Editor's Note: Tracy Byrnes will be answering questions throughout the tax season to help guide you through your return. Please send her an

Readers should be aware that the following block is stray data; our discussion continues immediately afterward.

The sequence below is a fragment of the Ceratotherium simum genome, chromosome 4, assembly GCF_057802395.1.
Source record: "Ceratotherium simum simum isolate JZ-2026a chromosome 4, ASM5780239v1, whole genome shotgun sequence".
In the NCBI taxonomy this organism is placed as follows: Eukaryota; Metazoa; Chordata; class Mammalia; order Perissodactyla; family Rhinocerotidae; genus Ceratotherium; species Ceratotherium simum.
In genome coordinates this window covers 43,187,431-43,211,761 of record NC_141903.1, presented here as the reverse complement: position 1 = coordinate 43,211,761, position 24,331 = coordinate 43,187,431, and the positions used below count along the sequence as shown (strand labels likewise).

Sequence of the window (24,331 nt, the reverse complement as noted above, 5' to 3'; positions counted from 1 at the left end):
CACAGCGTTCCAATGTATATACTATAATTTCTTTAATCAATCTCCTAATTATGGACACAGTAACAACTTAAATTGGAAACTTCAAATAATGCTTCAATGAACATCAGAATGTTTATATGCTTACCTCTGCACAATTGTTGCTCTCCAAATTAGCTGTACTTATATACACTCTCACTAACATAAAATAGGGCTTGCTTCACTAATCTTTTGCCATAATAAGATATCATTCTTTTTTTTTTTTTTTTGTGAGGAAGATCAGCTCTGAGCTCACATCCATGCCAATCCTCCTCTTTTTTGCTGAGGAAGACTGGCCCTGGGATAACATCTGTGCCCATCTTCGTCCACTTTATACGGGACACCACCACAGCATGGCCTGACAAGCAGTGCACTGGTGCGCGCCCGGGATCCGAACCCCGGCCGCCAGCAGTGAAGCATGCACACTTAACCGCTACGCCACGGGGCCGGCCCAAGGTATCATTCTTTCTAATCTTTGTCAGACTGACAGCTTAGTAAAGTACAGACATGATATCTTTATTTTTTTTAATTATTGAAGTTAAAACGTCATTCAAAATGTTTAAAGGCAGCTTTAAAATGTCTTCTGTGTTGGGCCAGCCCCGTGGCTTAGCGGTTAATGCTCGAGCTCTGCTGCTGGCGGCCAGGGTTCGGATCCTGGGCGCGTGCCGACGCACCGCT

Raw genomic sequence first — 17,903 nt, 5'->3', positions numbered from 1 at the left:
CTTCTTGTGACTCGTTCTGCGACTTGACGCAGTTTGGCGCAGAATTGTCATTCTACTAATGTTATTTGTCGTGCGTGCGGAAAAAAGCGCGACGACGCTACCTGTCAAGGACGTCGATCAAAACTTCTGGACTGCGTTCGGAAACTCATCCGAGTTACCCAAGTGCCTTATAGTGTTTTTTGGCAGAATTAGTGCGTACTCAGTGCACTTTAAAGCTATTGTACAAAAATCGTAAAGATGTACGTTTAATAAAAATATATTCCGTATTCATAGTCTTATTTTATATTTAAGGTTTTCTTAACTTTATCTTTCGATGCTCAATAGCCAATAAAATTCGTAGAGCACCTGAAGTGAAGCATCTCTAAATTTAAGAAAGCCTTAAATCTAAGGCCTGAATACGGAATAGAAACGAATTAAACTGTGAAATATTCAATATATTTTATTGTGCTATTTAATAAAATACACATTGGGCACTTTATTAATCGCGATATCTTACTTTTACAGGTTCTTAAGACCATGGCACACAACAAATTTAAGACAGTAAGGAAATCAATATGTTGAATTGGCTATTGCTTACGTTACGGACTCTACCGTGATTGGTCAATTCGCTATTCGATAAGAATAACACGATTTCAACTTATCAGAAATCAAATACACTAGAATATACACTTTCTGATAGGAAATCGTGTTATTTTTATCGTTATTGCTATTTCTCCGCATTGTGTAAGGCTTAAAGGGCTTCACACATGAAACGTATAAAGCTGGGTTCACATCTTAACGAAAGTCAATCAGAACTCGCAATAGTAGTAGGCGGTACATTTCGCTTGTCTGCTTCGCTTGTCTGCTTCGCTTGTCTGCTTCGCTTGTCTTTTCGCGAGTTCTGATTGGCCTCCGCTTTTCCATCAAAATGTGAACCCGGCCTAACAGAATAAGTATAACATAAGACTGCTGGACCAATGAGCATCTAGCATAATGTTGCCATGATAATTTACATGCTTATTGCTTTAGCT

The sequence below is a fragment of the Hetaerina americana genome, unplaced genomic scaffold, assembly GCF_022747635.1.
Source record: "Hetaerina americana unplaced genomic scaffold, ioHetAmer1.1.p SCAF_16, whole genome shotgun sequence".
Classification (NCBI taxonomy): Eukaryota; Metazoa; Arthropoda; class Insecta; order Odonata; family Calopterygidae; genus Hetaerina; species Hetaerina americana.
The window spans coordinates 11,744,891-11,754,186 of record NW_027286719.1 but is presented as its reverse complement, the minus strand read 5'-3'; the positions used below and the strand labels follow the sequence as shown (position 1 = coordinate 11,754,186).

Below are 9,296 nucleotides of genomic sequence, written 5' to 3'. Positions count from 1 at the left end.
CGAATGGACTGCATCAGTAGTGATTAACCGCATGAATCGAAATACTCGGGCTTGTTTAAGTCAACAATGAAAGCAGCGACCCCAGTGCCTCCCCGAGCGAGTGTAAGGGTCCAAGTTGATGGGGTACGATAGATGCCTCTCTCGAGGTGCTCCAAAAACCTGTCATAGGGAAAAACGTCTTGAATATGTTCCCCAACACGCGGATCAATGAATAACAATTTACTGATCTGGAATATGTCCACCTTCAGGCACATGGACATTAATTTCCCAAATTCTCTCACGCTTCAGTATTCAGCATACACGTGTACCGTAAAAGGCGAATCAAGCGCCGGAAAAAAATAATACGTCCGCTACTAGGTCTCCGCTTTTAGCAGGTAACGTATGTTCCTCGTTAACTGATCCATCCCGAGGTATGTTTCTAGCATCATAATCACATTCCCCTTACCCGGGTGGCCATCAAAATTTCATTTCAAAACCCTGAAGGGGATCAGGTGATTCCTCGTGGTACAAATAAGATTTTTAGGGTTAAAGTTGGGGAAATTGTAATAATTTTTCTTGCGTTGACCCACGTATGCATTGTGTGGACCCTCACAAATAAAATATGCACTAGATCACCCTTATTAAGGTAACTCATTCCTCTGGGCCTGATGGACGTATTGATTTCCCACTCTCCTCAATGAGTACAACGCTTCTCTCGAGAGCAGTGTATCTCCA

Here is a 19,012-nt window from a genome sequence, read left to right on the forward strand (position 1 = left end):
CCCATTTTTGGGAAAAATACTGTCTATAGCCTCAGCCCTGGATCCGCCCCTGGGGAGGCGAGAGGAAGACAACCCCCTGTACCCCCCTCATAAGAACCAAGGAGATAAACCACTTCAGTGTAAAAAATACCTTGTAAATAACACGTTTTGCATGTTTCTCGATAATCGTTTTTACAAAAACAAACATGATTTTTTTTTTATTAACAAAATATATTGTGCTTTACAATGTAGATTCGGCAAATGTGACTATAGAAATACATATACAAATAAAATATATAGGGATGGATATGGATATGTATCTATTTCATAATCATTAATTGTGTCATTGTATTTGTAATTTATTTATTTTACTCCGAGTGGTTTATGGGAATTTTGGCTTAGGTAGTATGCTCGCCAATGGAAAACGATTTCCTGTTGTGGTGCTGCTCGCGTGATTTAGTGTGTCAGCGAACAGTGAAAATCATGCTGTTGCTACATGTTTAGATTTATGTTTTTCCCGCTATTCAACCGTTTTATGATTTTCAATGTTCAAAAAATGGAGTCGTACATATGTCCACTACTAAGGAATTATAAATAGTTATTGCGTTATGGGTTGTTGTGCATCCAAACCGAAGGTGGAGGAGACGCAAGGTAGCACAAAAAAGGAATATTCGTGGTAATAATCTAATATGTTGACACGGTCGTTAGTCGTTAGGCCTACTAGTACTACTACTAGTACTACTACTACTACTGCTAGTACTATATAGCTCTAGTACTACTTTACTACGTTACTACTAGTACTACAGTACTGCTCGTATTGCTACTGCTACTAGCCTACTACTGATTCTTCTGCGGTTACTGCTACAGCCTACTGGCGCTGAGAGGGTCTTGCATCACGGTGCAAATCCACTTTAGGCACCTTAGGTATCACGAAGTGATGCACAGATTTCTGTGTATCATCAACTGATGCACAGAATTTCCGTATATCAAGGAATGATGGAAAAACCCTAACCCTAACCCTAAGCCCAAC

I left my previous employer in November 2004. At that time, I rolled my company-sponsored 401(k) to an IRA at my new place of employment. Can I now convert the IRA to the Roth 401(k)? -- D.B. Tracy Byrnes: A Roth 401(k) plan can accept rollovers only from another Roth 401(k) plan, says Richard O' Donnell, tax analyst at RIA, a provider of tax information and software to tax professionals. So you can't convert your IRA to a Roth 401(k). A distribution from a Roth 401(k) plan can be rolled over into another Roth 401(k) plan or a Roth IRA, says O'Donnell. But you can't go from regular IRA to a Roth 401(k). But I still love these new Roth 401(k)s -- especially for folks with higher incomes. As a refresher, it's a new retirement-savings vehicle that combines the features of the traditional 401(k) with those of the Roth IRA. Contributions to the Roth 401(k) are made with after-tax dollars and the account grows tax-free -- just like a regular Roth. The big difference here: There are no income limitations for Roth 401(k)s like there are with regular Roths. So you can make as much money as you want and still contribute to it. (Remember, you can no longer contribute to a Roth IRA once your married filing joint income hits $160,000.) Even better, the contribution limits follow the 401(k) rules. That means you can contribute up to $15,000 for 2006, or $20,000 for those 50 or older by the end of the year. The Roth IRA contributions are limited to $4,000 a year, or $5,000 for those 50 or older in 2006. Just be aware that the $15,000 limit applies to both your regular 401(k) and your Roth 401(k) -- so you have to decide how you're going to divvy up the money. My wife is a stay-at-home mum. But we are both foster parents and provide for children under the state shelter program for children. Payments are made to us to cover expenses for the keep of the children. No tax is due on this money and my wife shows no earnings on our joint annual tax return. I earn around $60,000 per annum. Does my wife qualify to contribute into a Roth IRA? -- A. M. As long as you file a joint tax return, you'll work off your combined income. In that instance, your wife doesn't need any earnings to make a contribution.